When the going gets tough, bust out the ever reliable Mclaren Vale shiraz. That’s the accurate colloquialism, right? Well it fits like a hand in a glove as far as we’re concerned. It’s nice to know that you can get what you expect in this world and there are no surprises here. Good, honest old fashioned full bodied decadence from one of our most reliable and trusted regions, and at a fraction of the cost. A unique idiosyncrasy of this little gem? It’s seen a chunk of new oak from the U. S of A which brings about some gorgeous coffee, choc aromas that transform over the palate and continue with a moreish and long finish. We predict a high likelihood of total satisfaction and a strong chance you’ll want to re-order this once the stocks start to dwindle.
What is a Black Market deal?
Black Market deals are only made possible if we don’t reveal the maker’s brand on site. The wines are the genuine article – absolutely no cleanskins or fake brands, just dangerously good value. You won’t find out what it is until it hits your doorstep, but you won’t regret it. Just keep it on the down low.
It’s cool, we get it, you want to know absolutely everything about this wine. Well here you go, go nuts.
- McLaren Vale
- Alcohol by Vol.
- Bottle Vol
- Blend Info
- Serving Temp.
McLaren Vale is a region that lives in the shadow of the hype of the Barossa. While it has played on Shiraz as its drawcard, and continues to battle (quite rightly) with the supreme power of the Barossa, perhaps the most exciting wines from this region are its old vine Grenache and Mataro (Mourvedre/Monastrell - whatever you want to call it), and its more recent foray into Spanish and Italian varietals. Both the sun's warmth and the reliable salty afternoon gully breeze make the climate closer to Mediterranean than many other Aussie regions, and some of the Fiano, Vermentino, Tempranillo and Sangiovese from here are sublime (to name only a few). Awareness, proper consideration and sense of place are key attributes to the region's success, and its recent win against urbanisation reinforces the value of the viticultural region.
The rules are there ain’t no rules, but here are some foods we think will work pretty well with this wine...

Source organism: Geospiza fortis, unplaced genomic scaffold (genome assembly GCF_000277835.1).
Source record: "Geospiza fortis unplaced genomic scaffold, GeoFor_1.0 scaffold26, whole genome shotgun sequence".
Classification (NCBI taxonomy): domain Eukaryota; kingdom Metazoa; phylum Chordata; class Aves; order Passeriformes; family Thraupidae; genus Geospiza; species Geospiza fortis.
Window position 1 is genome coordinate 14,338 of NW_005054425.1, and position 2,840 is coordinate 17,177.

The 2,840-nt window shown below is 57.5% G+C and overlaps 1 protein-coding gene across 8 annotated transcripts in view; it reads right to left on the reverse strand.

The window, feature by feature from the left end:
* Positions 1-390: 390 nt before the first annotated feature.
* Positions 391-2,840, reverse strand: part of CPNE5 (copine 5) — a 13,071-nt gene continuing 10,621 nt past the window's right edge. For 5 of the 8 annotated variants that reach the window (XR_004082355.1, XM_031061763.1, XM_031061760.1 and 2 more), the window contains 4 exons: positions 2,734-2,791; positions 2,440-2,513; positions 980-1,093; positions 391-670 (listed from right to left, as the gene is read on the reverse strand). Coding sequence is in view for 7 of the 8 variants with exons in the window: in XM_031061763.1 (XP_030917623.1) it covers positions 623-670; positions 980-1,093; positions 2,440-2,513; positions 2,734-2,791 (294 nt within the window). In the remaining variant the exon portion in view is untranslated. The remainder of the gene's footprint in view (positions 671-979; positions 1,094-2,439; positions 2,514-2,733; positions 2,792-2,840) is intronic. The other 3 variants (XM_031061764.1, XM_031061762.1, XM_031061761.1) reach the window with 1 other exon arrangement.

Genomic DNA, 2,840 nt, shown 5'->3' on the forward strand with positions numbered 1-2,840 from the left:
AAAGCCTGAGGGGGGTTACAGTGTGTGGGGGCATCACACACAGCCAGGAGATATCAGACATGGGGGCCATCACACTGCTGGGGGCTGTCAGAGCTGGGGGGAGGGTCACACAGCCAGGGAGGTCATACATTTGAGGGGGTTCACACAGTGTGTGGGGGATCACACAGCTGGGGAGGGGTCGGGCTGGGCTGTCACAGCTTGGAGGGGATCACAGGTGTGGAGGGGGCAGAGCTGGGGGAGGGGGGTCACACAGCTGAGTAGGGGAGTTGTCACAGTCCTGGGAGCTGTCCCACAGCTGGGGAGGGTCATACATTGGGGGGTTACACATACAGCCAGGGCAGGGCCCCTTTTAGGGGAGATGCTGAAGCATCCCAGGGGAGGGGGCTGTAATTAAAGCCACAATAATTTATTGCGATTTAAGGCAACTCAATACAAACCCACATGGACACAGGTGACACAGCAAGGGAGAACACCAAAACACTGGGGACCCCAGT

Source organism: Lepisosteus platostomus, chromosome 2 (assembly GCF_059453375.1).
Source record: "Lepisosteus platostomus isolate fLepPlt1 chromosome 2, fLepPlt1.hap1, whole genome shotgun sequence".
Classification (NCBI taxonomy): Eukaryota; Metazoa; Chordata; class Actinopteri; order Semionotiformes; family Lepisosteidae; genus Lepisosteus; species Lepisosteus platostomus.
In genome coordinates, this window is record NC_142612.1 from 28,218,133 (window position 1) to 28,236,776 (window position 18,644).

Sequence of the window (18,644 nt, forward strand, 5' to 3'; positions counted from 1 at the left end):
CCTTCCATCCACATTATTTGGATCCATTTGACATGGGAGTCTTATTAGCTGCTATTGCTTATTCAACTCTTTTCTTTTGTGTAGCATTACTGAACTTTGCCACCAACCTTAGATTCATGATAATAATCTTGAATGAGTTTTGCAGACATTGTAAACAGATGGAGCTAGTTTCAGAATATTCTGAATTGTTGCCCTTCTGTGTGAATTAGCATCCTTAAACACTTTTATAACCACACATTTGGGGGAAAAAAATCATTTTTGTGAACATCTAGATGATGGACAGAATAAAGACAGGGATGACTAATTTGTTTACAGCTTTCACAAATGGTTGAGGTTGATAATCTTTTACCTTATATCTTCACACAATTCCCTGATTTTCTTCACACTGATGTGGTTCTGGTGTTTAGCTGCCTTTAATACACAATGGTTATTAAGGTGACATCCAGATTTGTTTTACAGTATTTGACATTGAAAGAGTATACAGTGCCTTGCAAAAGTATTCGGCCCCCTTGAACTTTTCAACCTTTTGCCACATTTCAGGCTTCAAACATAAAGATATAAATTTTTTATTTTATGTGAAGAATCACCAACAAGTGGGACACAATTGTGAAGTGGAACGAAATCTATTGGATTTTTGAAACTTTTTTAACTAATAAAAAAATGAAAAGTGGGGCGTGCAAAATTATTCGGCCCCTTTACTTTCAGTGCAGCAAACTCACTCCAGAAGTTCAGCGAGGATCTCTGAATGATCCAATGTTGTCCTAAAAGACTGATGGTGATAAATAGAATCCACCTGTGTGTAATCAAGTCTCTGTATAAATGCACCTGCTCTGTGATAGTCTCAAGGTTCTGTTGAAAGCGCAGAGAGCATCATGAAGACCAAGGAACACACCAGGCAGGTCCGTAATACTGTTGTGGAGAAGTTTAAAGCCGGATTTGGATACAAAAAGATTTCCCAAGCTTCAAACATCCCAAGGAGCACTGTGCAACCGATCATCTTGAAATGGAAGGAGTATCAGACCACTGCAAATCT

Hot Game Pie
- For the stock:
- 2 pheasants, about 800g each
- olive or sunflower oil
- sprigs fresh thyme and rosemary
- 2 bay leaves
- 1 carrot, chopped
- 1 medium onion, chopped
- 200ml red wine
- 1 tbsp tomato purée
- For the filling:
- 1 small celeriac, about 600g, peeled and chopped into large chunks
- 50g butter
- bunch rosemary, thyme and parsley
- 3 venison sausages
- oil, for frying
- 100g pancetta, skinned and cut in small cubes or use bacon lardons
- 125g shallots or baby onions
- 150g mixture cleaned mushrooms (try shiitakes, ceps and chestnuts)
- 200g young parsnips, peeled and cut into 6cm sticks
- 2 tsp clear honey
- To assemble:
- 2 tsp grain mustard
- 250-300g puff pastry, thawed if frozen
- 2 egg yolks
- sprigs of thyme and sea salt, to decorate
- Untie the pheasants and pull out the legs. Using the tip of a very sharp knife, detach the legs where the thigh joins the body. Then slice off the breast fillets from the rib cage as neatly as possible and set aside. Discard the rest of the carcass.
- Heat 2 tbsp oil in a large pan, brown the legs and season. Add the carrot, onion and 2-3 sprigs thyme, rosemary, bay leaves and cook for 5 mins. Pour in the wine, boil to reduce by three-quarters, then mix in the tomato purée. Cook for 1-2 mins, pour in 1.25 litres water and bring to a rapid boil. Skim off any fat and scum that rises to the top.
- Simmer the stock until it reduces by half to around 600ml, about 15 mins. Strain the stock and pour back into the pan. Boil until reduced to around 300ml. You can make up to this point 2 days in advance or freeze the stock for up to 1 month. (The leg meat isn’t used in this recipe, but you can shred
- Make a celeriac purée. Sauté the celeriac in the butter with 2 sprigs rosemary in a covered pan for 15-20 mins until soft. Discard the rosemary. Heat the stock, put a small ladleful in a blender or food processor with the celeriac, then blitz to a purée.
- Slice the breast fillets into large chunks and poach in the stock for 7 mins until just firm. Remove and set aside. Add the sausages, poach for 8-10 mins, then remove and slice. Take the stock off the heat.
- Heat oil in a large frying pan and sauté the pancetta for 4-5 mins. Add the shallots or onions and some oil, then cook for another 5 mins. Tip the mixture into a large bowl. Add more oil to the pan and fry the mushrooms for 5 mins. Add to the bowl and toss together with your hands or a large spoon.
- Tip the parsnips into the pan with the honey and the leaves of a sprig of thyme. Season and cook for 5-7 mins, discard the thyme and remove to the bowl along with the meat. Chop a sprig each of thyme, rosemary and parsley, add to the bowl and toss everything together.
- Heat the stock and mix in 1 tbsp of the celeriac purée and the mustard. Spoon the remaining purée into the bottom of a deep rectangular 22 x 10cm pie dish. Tip the filling on top, then pour over the stock. The filled pie dish can be covered with cling film and chilled for up to a day.
- Heat oven to 200C/fan 180C/gas 6. Roll out the pastry on a lightly floured board to the thickness of £1 coin. Beat the yolks until smooth and brush some around the rim of the pie dish. Lay the pastry on top and press down the edge to seal. Using a sharp knife, trim off the excess, then pinch the edges to crimp. Brush evenly with more glaze.
- Cut out some small oval shapes, score leaf marks down the centre and pinch the ends. Fix onto the pastry and glaze with the egg. Fix thyme sprigs on top and crush over some sea salt flakes. Bake the pie for 10 mins, then reduce heat to 180C/fan 160C/gas 4 and bake for another 20-25 mins until golden and crisp. Leave to stand for 10 mins before serving.